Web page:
Tag Archives: inequality

Gustafsen Lake: Rebels and Dancers

The media coverage over the Gustafsen Lake standoff represents the paternalistic, dismissive attitude the Canadian government and police have of First Nations people. In analyzing media coverage of the Gustafsen Lake Standoff key dominate narratives include the government’s use of National Chief Ovide Mercredi to provide a disingenuous divide between First Nations people of Canada, […]

Media Representations of The Burnt Church Crisis

News coverage of the Burnt Church Crisis exposed deep fissures between Canada’s Indigenous peoples and the mainstream media. In late 1999, the Supreme Court of Canada ruled that the Mi’kmaq community of New Brunswick was entitled, as per their treaty rights, to hunt and fish without a licence and out of season in pursuit of […]

Idle No More: Chief Theresa Spence’s Hunger Strike

Theresa Spence is the chief of the First Nations community, Attawapiskat. On December 12, 2012, Chief Theresa Spence commenced her hunger strike; taking place camped on an island in the Ottawa River near the Parliament. The ongoing hunger strike sought recognition from the Canadian government especially as Chief Spence was seeking to have a discussion […]

The Burnt Church Crisis

The Burnt Church Crisis was a conflict in New Brunswick, Canada, from 1999-2002, between the Mi’kmaq community of Burnt Church and the non-Native residents of New Brunswick. The underlying cause of the dispute between the Mi’kmaq people and the non-Natives was the disagreement of fishing rights in the Miramichi Bay. The Mi’kmaq community claimed that they […]

“Because We’ve Had Enough”: Critical Analysis of SlutWalk Toronto

The SlutWalk Toronto movement is a  form of resistance against sexual inequality and sexual violence. For nearly two years, SlutWalk Toronto has effectively challenged the slut-shaming and victim-blaming mentality that pervades the Toronto Police Service. The offensive statement delivered by Police Constable Michael Sanguinetti at Osgoode Hall Law School in January 2011, revealed much more […]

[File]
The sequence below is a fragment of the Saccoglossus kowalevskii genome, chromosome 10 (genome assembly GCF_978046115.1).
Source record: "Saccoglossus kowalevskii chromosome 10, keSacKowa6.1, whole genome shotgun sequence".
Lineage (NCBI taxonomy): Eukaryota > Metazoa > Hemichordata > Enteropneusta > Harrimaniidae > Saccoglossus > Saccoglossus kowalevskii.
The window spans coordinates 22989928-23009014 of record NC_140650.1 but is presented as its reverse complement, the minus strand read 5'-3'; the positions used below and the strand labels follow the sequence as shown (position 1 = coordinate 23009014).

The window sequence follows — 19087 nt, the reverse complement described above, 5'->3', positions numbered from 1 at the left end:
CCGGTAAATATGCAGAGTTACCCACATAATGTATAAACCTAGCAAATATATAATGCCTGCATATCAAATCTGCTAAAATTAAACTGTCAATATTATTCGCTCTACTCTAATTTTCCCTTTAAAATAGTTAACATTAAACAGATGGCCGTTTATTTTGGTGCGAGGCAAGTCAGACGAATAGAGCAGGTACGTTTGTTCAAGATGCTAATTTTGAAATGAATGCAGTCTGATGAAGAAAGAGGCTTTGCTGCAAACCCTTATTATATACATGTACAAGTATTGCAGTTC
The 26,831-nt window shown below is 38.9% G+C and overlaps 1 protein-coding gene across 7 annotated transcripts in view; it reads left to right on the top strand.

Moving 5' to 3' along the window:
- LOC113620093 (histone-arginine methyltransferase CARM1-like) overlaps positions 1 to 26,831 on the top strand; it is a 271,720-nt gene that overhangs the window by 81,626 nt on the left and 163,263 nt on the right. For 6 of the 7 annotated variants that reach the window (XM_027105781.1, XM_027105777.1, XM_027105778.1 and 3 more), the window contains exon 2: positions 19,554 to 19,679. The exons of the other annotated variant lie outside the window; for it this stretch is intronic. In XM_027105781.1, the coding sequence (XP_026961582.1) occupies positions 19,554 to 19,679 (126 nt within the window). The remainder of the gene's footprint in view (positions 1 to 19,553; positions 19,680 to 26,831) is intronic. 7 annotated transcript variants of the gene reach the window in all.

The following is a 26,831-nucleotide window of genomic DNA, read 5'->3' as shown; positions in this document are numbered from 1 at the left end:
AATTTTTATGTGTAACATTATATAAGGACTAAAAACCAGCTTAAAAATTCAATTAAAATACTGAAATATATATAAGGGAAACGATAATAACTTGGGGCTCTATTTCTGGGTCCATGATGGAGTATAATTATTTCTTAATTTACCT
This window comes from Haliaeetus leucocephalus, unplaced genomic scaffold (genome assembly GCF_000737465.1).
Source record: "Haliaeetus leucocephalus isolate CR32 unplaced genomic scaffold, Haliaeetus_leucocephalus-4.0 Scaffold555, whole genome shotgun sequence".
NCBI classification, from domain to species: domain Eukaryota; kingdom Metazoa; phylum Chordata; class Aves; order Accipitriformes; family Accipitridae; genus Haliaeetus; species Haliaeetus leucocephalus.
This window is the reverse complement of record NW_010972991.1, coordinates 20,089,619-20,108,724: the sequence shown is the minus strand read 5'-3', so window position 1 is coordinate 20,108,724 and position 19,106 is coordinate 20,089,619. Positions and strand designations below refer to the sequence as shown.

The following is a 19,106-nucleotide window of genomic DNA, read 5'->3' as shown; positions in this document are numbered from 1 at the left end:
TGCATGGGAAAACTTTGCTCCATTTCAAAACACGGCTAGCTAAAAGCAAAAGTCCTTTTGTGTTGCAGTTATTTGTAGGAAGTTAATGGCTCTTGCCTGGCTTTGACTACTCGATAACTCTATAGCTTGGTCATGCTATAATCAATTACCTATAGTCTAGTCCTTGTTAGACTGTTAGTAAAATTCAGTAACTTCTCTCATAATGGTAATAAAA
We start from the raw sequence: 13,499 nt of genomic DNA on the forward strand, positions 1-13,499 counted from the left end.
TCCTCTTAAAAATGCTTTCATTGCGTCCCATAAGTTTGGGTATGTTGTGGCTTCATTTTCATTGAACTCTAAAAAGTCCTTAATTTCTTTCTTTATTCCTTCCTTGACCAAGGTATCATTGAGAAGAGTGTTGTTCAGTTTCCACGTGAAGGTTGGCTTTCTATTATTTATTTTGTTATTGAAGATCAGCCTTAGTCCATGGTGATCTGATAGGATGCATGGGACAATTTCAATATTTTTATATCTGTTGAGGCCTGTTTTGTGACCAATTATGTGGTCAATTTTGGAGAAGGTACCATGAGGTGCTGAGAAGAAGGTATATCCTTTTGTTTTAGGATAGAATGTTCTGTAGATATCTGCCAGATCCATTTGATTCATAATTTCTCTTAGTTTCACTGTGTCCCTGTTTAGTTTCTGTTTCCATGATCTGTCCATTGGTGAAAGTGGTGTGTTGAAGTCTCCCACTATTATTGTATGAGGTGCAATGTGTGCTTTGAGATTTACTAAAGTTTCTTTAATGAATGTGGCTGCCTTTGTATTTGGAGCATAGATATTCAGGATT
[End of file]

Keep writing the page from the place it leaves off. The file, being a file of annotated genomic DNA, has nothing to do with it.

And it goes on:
Occupy Toronto: How Media Viewed the Movement

The “occupy Toronto” movement gained rapid momentum with the publicity it received from all avenues of media: print, television, radio, and more recently, social networking sites. Each avenue reported the event from a different perspective. Almost all newspapers analyzed were very critical of the agenda and overall message of the movement, while some newspapers were […]

Media Analysis of Women’s Riot it the Kingston Prison for Women

The women’s riot at the Kingston Prison for Women erupted on April 24, 1994, when six women prisoners violently attacked the correctional officers and took one hostage. During this confrontation one of the officers was badly injured. The riot did not last long; the women were immediately apprehended by prison guards and charged with prison […]

“Our Home and Native Land” – Caledonia Land Reclamation (2006)

On February 28th, 2006, a group of Six Nations peoples set up camp and stopped production at the Henco Industries development site in Caledonia, Ontario (Hill 2009: 480; CBC News 2006b). Henco Industries received approval from the municipal government to build a suburban housing development called the Douglas Creek Estates, which the Six Nations claimed […]

“No negotiations, no compensation, no more clear cutting”: The Grassy Narrows Road Blockade, 2002

“No negotiations, no compensation, no more clear cutting” has become the slogan of the Ojibwa First Nations people of Grassy Narrows in their contentious struggle against a major logging company known as Abitibi-Consolidated (The Fourth World 2005). This corporation is part of a larger consortium who have been progressively harming their territory. Located approximately 80 […]